Betrayal – A Harold Splinter
A REVIEW BY RIVER STYX
I’m a fan of Showtime’s “The Affair,” starring McNulty as a married-with-four-kids cad who gets it on with a married waitress, and then drama drama drama. I’m also a fan of Olivia Pope’s sexy storyline with the President on “Scandal,” and of reading celeb magazines detailing the private particulars of Angelina Jolie, Brad Pitt, and Jennifer Anniston; Ben Affleck, Jennifer Garner, and that nanny; Beyoncé, Jay Z, and Rhianna; and so on. Who doesn’t love a love triangle when you’re not in it?
Harold Pinter’s 1978 play Betrayal uses the salaciousness of an affair to focus on the torment and betrayals in the spaces between the (hopefully) hot, forbidden sex. Fells Point Corner Theatre is taking on this gem of a script through Nov. 8th. Directed by Andrew Porter — who quadruples as set designer, sound designer and president of FPCT – Pinter’s captivating script is honored in a thoughtfully staged production.
Pinter rewinds a seven-year affair between philanderers Emma (Ryan Gunning) and Jerry (Thom Eric Sinn), opening the play two years after the affair has ended. From here, each lie revealed in intimate realizations between Emma, Jerry and Emma’s husband, Robert (Gareth Kelly), slices like a razor. Successful and middle-aged Emma and Robert are good friends with Jerry and his wife Judith, the latter of whom we never see. At the top of the show/in hindsight of the affair Emma reveals to Jerry that Robert has been unfaithful and that she just told Robert of their affair (betrayal #1); Jerry finds out that Robert has known about the affair for years – Robert knew and never told him?! (betrayal #2) Emma lied about when she told Robert?! (betrayal #3); Publisher Robert tells Jerry he thinks Emma is now having an affair with one his writers (betrayal #4); and this is only in the first scene. Whew! Someone give me a cigarette.
Ryan Gunning as Emma is a gorgeous simmering of sadness. While about 10 years too young for the part, Gunning grabs ahold of her character, and bubbles with repressed torment. Word in the community theater circuit is the actress originally cast as Emma dropped out about three weeks before opening, which explains the age discrepancy between Gunning and the male leads and makes me that much more of a fan. Gareth Kelly does a fine job as Emma’s husband, Robert. Kelly brings out Robert’s veiled angst in smug grins and restrained delivery. I especially liked Gunning and Kelly in a Venetian hotel scene when Kelly surreptitiously confronts Emma about her affair with Jerry, played by Thom Eric Sinn. Sinn plays Jerry as somewhat bumbling and naïve, which works for the character. Unfortunately there isn’t much chemistry between he and Gunning, resulting in Sinn’s scenes with Kelly flowing better regardless of how straight-up sexy and beautiful Gunning is. Anthony Colavito has a cameo as a waiter, but he didn’t seem to get the same dialect support for his Italian pronunciation that the three leads got for their quite-good British accents. Shout out to dialect coach Elizabeth Forte Alman for those three. Snaps, also, to costume designer Anne Shoemaker (who doubles as stage manager) for the clothing choices, which are plentiful and appropriately streamlined, with costume changes almost every scene to show the progression of time and season.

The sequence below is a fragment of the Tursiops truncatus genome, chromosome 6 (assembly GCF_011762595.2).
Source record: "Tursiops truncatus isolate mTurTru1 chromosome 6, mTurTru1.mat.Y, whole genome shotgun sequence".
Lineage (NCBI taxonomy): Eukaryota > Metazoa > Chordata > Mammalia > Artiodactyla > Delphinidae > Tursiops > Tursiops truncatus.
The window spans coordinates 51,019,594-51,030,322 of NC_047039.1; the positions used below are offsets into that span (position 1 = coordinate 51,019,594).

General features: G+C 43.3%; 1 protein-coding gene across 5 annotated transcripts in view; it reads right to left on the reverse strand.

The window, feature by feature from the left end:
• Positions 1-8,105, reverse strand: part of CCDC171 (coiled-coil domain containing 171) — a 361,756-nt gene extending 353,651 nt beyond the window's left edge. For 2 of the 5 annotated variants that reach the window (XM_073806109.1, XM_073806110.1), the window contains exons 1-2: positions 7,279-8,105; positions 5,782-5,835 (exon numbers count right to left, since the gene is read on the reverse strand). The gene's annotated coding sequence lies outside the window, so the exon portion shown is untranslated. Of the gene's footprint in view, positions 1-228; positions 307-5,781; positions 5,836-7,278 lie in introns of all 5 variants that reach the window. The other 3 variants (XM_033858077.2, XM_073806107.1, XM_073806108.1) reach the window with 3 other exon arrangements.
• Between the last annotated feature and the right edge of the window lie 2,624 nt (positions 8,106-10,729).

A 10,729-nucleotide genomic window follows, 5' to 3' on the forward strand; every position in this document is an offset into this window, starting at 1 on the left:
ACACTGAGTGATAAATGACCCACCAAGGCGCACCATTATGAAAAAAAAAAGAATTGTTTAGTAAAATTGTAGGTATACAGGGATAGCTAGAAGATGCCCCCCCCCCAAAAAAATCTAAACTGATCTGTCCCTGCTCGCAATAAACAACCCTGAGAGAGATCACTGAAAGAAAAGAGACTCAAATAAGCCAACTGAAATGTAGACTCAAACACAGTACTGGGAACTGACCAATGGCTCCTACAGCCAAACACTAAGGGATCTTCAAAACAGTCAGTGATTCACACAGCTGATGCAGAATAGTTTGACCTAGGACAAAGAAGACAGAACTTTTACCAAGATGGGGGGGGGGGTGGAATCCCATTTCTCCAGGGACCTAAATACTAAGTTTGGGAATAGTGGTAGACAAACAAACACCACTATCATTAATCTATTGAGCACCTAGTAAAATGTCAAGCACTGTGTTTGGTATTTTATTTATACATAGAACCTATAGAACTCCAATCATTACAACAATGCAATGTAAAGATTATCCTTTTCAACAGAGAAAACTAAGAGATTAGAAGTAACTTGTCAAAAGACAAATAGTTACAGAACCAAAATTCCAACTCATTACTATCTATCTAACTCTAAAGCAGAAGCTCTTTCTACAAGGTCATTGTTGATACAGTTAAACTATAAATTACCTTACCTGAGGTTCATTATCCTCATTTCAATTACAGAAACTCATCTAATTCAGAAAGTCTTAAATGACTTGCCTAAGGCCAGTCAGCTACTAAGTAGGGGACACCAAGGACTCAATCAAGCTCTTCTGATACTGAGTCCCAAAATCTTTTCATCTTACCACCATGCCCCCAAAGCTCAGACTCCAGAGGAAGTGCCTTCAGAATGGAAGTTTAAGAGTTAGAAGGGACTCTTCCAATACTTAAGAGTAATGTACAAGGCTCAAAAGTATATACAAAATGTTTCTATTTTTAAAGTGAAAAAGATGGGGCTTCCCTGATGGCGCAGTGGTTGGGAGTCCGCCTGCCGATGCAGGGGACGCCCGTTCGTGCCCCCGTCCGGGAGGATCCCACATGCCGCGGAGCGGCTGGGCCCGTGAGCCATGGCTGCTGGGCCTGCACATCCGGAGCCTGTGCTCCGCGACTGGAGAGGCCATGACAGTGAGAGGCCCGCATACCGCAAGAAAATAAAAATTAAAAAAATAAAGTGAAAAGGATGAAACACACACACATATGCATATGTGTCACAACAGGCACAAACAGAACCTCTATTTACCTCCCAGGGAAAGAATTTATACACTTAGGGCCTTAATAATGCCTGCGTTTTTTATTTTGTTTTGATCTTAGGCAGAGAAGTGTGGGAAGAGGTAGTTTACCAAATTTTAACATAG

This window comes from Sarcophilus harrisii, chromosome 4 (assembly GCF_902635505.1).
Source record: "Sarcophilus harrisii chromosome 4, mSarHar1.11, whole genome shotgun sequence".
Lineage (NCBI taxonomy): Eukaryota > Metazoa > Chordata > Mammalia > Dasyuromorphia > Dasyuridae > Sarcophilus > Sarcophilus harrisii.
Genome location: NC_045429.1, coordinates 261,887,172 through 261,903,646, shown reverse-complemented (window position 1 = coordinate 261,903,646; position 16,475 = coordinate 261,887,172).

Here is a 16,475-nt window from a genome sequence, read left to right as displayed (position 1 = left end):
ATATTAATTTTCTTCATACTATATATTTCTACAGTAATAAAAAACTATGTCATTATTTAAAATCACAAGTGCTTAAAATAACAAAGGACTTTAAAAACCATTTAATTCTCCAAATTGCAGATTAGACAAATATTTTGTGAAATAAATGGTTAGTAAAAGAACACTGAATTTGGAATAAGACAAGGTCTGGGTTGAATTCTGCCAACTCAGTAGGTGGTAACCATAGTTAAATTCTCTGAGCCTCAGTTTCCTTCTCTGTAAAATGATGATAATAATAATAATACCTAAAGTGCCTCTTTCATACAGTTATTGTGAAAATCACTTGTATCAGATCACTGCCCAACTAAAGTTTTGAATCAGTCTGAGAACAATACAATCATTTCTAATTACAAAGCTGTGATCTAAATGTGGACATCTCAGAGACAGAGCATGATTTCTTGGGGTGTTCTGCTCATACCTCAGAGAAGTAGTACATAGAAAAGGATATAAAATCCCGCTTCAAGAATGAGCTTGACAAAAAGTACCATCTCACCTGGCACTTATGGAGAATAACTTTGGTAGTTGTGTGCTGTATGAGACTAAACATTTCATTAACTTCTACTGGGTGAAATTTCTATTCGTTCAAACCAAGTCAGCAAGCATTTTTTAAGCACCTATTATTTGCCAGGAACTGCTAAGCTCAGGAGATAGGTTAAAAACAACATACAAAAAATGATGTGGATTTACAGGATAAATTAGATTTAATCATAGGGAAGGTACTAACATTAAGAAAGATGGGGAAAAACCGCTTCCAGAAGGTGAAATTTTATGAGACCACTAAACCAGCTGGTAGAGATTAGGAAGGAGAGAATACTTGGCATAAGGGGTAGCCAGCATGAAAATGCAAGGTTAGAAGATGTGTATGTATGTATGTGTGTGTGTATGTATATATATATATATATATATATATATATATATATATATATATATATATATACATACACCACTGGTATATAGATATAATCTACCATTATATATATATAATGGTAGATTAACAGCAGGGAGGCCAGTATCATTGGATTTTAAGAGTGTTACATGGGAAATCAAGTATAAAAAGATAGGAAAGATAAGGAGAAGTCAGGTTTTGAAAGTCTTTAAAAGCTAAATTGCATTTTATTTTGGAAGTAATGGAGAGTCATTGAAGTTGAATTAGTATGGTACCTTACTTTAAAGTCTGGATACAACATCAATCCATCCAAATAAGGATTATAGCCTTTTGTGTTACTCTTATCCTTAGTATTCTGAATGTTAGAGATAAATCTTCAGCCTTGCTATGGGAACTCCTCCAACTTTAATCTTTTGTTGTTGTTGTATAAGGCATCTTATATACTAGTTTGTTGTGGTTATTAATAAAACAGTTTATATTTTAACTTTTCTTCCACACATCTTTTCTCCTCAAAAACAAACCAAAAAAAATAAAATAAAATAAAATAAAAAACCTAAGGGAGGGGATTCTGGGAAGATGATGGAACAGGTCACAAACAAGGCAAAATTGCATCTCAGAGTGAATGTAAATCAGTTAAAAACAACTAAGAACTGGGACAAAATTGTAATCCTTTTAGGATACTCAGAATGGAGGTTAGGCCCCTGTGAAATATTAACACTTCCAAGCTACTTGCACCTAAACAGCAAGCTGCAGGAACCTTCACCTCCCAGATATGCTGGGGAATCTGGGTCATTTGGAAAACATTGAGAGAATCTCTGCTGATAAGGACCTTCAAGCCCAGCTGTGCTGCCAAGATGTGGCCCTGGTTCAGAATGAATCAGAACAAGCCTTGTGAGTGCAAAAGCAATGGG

Porter’s directing and music choices are solid, but the set needs editing. The two moveable flats serving as various monochromatic walls should be burned, and FPCT should celebrate the solid first two shows of its season with a bonfire and s’mores to make a good memory. No matter how compelling a scene was, sliding those damn flats during scene changes was grating. And, please, furniture movers, there are enough of you to pick up the damn dresser and chairs instead of sliding those assholes across the floor. The black rectangles (serving as paintings?) should also be trashed. They look like pieces of construction paper mistakenly left taped to the walls. Throw those in the celebratory bonfire.
BOTTOM LINE: FPCT’s production of Harold Pinter’s Betrayal is an attractive bit of theater – from the compelling script to the solid acting and directing, it’s more than worthwhile.
Running at Fells Point Corner Theater until November 8th
Contact Styx at: firstname.lastname@example.org.